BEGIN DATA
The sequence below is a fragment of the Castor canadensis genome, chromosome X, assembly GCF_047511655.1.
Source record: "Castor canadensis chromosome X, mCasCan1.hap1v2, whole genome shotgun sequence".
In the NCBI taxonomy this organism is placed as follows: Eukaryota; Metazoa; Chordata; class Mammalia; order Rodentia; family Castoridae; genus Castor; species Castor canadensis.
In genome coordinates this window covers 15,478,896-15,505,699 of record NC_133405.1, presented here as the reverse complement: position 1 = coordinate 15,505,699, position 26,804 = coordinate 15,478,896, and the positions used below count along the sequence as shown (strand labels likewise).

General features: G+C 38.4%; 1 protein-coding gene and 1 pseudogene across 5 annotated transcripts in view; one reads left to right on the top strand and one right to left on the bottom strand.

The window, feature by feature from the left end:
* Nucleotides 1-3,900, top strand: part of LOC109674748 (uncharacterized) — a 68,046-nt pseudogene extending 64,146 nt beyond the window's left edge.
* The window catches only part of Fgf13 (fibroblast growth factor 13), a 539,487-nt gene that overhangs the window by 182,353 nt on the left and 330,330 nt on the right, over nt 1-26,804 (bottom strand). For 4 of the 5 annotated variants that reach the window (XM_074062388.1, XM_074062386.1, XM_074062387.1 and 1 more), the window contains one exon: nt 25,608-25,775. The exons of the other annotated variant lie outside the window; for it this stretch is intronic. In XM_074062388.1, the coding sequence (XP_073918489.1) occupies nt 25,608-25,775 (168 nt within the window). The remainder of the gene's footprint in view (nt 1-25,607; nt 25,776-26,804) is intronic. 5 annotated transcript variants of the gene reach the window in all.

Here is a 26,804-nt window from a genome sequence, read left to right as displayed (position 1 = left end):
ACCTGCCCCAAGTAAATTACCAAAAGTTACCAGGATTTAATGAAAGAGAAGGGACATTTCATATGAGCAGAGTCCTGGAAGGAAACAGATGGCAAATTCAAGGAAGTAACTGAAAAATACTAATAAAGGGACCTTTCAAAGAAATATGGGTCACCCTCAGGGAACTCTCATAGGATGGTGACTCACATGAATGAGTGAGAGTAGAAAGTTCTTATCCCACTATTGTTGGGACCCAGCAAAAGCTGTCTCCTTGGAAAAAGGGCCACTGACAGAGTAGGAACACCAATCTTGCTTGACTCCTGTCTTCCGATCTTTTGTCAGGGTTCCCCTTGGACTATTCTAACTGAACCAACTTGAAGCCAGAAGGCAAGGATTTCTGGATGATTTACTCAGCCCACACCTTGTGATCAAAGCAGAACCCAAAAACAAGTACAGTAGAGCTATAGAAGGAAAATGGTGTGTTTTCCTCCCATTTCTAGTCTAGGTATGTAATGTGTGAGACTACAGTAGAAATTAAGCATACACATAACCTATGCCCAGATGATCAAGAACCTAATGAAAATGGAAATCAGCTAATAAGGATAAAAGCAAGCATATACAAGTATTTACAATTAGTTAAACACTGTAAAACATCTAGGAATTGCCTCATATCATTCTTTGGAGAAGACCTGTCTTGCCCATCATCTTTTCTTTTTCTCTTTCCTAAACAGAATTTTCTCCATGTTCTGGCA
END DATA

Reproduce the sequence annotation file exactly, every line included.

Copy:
The sequence below is a fragment of the Castor canadensis genome, chromosome X, assembly GCF_047511655.1.
Source record: "Castor canadensis chromosome X, mCasCan1.hap1v2, whole genome shotgun sequence".
In the NCBI taxonomy this organism is placed as follows: Eukaryota; Metazoa; Chordata; class Mammalia; order Rodentia; family Castoridae; genus Castor; species Castor canadensis.
In genome coordinates this window covers 15,478,896-15,505,699 of record NC_133405.1, presented here as the reverse complement: position 1 = coordinate 15,505,699, position 26,804 = coordinate 15,478,896, and the positions used below count along the sequence as shown (strand labels likewise).

General features: G+C 38.4%; 1 protein-coding gene and 1 pseudogene across 5 annotated transcripts in view; one reads left to right on the top strand and one right to left on the bottom strand.

The window, feature by feature from the left end:
* Nucleotides 1-3,900, top strand: part of LOC109674748 (uncharacterized) — a 68,046-nt pseudogene extending 64,146 nt beyond the window's left edge.
* The window catches only part of Fgf13 (fibroblast growth factor 13), a 539,487-nt gene that overhangs the window by 182,353 nt on the left and 330,330 nt on the right, over nt 1-26,804 (bottom strand). For 4 of the 5 annotated variants that reach the window (XM_074062388.1, XM_074062386.1, XM_074062387.1 and 1 more), the window contains one exon: nt 25,608-25,775. The exons of the other annotated variant lie outside the window; for it this stretch is intronic. In XM_074062388.1, the coding sequence (XP_073918489.1) occupies nt 25,608-25,775 (168 nt within the window). The remainder of the gene's footprint in view (nt 1-25,607; nt 25,776-26,804) is intronic. 5 annotated transcript variants of the gene reach the window in all.

Here is a 26,804-nt window from a genome sequence, read left to right as displayed (position 1 = left end):
ACCTGCCCCAAGTAAATTACCAAAAGTTACCAGGATTTAATGAAAGAGAAGGGACATTTCATATGAGCAGAGTCCTGGAAGGAAACAGATGGCAAATTCAAGGAAGTAACTGAAAAATACTAATAAAGGGACCTTTCAAAGAAATATGGGTCACCCTCAGGGAACTCTCATAGGATGGTGACTCACATGAATGAGTGAGAGTAGAAAGTTCTTATCCCACTATTGTTGGGACCCAGCAAAAGCTGTCTCCTTGGAAAAAGGGCCACTGACAGAGTAGGAACACCAATCTTGCTTGACTCCTGTCTTCCGATCTTTTGTCAGGGTTCCCCTTGGACTATTCTAACTGAACCAACTTGAAGCCAGAAGGCAAGGATTTCTGGATGATTTACTCAGCCCACACCTTGTGATCAAAGCAGAACCCAAAAACAAGTACAGTAGAGCTATAGAAGGAAAATGGTGTGTTTTCCTCCCATTTCTAGTCTAGGTATGTAATGTGTGAGACTACAGTAGAAATTAAGCATACACATAACCTATGCCCAGATGATCAAGAACCTAATGAAAATGGAAATCAGCTAATAAGGATAAAAGCAAGCATATACAAGTATTTACAATTAGTTAAACACTGTAAAACATCTAGGAATTGCCTCATATCATTCTTTGGAGAAGACCTGTCTTGCCCATCATCTTTTCTTTTTCTCTTTCCTAAACAGAATTTTCTCCATGTTCTGGCA